Mark Zuckerberg, founder and CEO of Facebook, took to airing his grievances on phone with President Obama. He wants an end to the NSA poking its nose in places where it doesn’t belong. But it seems the president’s response was lukewarm or not satisfying.
Zuckerberg then made a large speech of sorts on his Facebook home page. He said that he was concerned about the security issue at Facebook.
"As the world becomes more complex and governments everywhere struggle, trust in the internet is more important today than ever. The internet is our shared space. It helps us connect. It spreads opportunity. It enables us to learn. It gives us a voice. It makes us stronger and safer together. To keep the internet strong, we need to keep it secure," said Zuckerberg.
Furthermore, Zuckerberg spoke of how the Internet was built to keep out criminals yet here was the American government acting in criminal ways via their surveillance program.
The youthful head of the world’s largest social network claimed to be highly worried and pretty much frustrated over the problems that were turning up in cyberspace. Instead of a fanfare to utopia there seemed to be a countdown to dystopia.
Zuckerberg further said, "I've been so confused and frustrated by the repeated reports of the behavior of the US government. When our engineers work tirelessly to improve security, we imagine we're protecting you against criminals, not our own government."
Mark Zuckerberg finally said that it was up to the industry to take care of itself and be its own best friend. The individuals who frequent the Internet had a responsibility that they owed to the World Wide Web. They had to protect their domains from spying by any big shot agency and they should fight via political activism against this nightmarish trend of dictatorship.
Zuckerberg said that the space created on the Net was to be free from any privacy issues. The engineering team at Facebook was working hard day and night to better the conditions on the huge site.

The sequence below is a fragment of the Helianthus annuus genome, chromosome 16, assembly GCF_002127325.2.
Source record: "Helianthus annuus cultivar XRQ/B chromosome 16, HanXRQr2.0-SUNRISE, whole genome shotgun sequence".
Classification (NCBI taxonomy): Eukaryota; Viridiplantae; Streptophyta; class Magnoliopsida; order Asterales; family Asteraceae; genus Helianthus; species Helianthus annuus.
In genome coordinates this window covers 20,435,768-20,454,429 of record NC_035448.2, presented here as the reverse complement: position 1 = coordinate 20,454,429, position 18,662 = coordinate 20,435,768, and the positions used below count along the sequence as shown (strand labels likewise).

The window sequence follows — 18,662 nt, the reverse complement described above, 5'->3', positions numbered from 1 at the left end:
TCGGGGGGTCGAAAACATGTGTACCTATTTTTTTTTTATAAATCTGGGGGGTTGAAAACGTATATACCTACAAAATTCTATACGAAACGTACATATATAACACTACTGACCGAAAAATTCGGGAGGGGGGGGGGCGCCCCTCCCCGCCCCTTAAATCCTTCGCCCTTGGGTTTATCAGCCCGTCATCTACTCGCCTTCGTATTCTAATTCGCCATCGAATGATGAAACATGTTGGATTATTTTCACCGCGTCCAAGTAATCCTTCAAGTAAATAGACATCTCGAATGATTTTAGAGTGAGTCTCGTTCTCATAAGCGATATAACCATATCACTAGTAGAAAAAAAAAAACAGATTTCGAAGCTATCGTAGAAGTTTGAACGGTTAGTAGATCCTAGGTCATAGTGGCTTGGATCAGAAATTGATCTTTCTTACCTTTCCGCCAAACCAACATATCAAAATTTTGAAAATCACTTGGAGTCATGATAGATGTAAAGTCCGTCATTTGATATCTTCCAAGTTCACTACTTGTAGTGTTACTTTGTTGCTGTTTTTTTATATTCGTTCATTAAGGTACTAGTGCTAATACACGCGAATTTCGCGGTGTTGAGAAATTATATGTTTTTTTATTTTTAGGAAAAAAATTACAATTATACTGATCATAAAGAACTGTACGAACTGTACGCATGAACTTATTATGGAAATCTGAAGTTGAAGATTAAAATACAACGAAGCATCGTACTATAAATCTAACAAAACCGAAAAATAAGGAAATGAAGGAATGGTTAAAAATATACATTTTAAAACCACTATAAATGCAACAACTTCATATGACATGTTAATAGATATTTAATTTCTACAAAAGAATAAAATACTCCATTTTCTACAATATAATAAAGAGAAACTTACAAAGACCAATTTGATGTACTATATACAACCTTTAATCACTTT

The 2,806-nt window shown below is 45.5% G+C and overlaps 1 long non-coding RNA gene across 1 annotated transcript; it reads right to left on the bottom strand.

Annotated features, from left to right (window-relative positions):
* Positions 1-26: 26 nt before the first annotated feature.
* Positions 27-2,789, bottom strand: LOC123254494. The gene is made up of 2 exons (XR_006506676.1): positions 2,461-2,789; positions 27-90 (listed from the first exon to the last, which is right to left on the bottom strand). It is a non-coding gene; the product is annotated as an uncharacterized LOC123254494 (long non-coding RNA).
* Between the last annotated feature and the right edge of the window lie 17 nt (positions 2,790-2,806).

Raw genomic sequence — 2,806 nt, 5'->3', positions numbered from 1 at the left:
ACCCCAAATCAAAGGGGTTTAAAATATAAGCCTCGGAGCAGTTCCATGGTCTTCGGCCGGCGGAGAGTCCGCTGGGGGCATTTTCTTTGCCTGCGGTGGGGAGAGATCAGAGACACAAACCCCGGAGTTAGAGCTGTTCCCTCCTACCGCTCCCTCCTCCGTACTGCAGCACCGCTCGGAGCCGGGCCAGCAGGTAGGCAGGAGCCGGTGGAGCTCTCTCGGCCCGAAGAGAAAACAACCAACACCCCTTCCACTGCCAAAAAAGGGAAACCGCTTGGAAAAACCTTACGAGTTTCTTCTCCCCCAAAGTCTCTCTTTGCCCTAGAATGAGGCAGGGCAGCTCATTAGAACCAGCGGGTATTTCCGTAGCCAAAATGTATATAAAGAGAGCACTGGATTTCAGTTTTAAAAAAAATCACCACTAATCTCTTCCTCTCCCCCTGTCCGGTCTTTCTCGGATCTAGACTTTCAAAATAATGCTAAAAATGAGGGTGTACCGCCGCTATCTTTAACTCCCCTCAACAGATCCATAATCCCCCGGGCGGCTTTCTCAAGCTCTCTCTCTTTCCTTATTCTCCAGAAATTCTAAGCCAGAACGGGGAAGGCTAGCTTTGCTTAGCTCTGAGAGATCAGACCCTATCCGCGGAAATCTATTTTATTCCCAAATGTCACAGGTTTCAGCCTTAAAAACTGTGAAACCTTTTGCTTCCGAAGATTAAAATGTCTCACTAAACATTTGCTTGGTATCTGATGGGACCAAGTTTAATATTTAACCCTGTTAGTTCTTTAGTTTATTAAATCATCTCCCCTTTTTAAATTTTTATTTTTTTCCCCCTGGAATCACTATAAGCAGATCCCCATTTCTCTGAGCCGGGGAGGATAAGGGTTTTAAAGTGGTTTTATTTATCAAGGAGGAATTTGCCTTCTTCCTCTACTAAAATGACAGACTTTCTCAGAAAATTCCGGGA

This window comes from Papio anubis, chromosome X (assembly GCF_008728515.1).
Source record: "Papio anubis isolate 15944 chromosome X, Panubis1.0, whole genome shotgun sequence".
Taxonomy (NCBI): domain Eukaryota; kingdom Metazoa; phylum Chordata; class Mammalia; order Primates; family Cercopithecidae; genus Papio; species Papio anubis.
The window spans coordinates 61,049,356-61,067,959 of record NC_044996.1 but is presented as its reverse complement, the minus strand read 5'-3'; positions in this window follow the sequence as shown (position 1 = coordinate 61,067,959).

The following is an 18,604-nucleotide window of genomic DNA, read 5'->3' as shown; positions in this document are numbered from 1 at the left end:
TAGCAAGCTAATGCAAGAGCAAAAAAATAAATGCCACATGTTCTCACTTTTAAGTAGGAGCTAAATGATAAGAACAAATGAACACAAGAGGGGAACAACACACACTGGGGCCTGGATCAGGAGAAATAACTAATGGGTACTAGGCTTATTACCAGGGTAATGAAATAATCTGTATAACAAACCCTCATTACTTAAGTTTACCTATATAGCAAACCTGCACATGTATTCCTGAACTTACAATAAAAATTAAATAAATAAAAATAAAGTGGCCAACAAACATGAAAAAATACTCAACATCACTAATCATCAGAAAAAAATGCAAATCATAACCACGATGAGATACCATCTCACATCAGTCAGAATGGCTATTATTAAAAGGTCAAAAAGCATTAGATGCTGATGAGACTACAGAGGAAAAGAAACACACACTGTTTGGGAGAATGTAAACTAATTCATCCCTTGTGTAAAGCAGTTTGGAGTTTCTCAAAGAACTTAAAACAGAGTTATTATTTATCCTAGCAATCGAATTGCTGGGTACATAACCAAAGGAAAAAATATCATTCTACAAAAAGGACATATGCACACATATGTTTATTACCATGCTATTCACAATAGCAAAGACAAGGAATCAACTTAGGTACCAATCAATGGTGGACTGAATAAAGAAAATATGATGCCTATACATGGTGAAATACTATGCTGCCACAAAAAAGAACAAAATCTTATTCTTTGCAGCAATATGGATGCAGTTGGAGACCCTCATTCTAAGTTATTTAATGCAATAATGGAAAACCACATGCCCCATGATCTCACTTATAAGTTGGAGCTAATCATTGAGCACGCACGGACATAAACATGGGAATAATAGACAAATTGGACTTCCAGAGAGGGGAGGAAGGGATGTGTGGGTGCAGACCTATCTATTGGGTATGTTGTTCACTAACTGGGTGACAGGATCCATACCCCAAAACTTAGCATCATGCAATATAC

Furthermore, the NSA spoofing Facebook in order to get hold of suspects was something which Zuckerberg found particularly offensive and repulsive. There was simply no justification for such an act.
"The US government should be the champion for the internet, not a threat. They need to be much more transparent about what they're doing, or otherwise people will believe the worst," said Zuckerberg
The NSA posted a message following Zuckerberg’s beef, saying that it had done no such thing. But of course such flat-out denial was to be expected from the organization which has its tentacles spread virtually everywhere.
"I've called President Obama to express my frustration over the damage the government is creating for all of our future. Unfortunately, it seems like it will take a very long time for true full reform. So it's up to us -- all of us -- to build the internet we want. Together, we can build a space that is greater and a more important part of the world than anything we have today, but is also safe and secure. I'm committed to seeing this happen, and you can count on Facebook to do our part," Zuckerberg said in the end.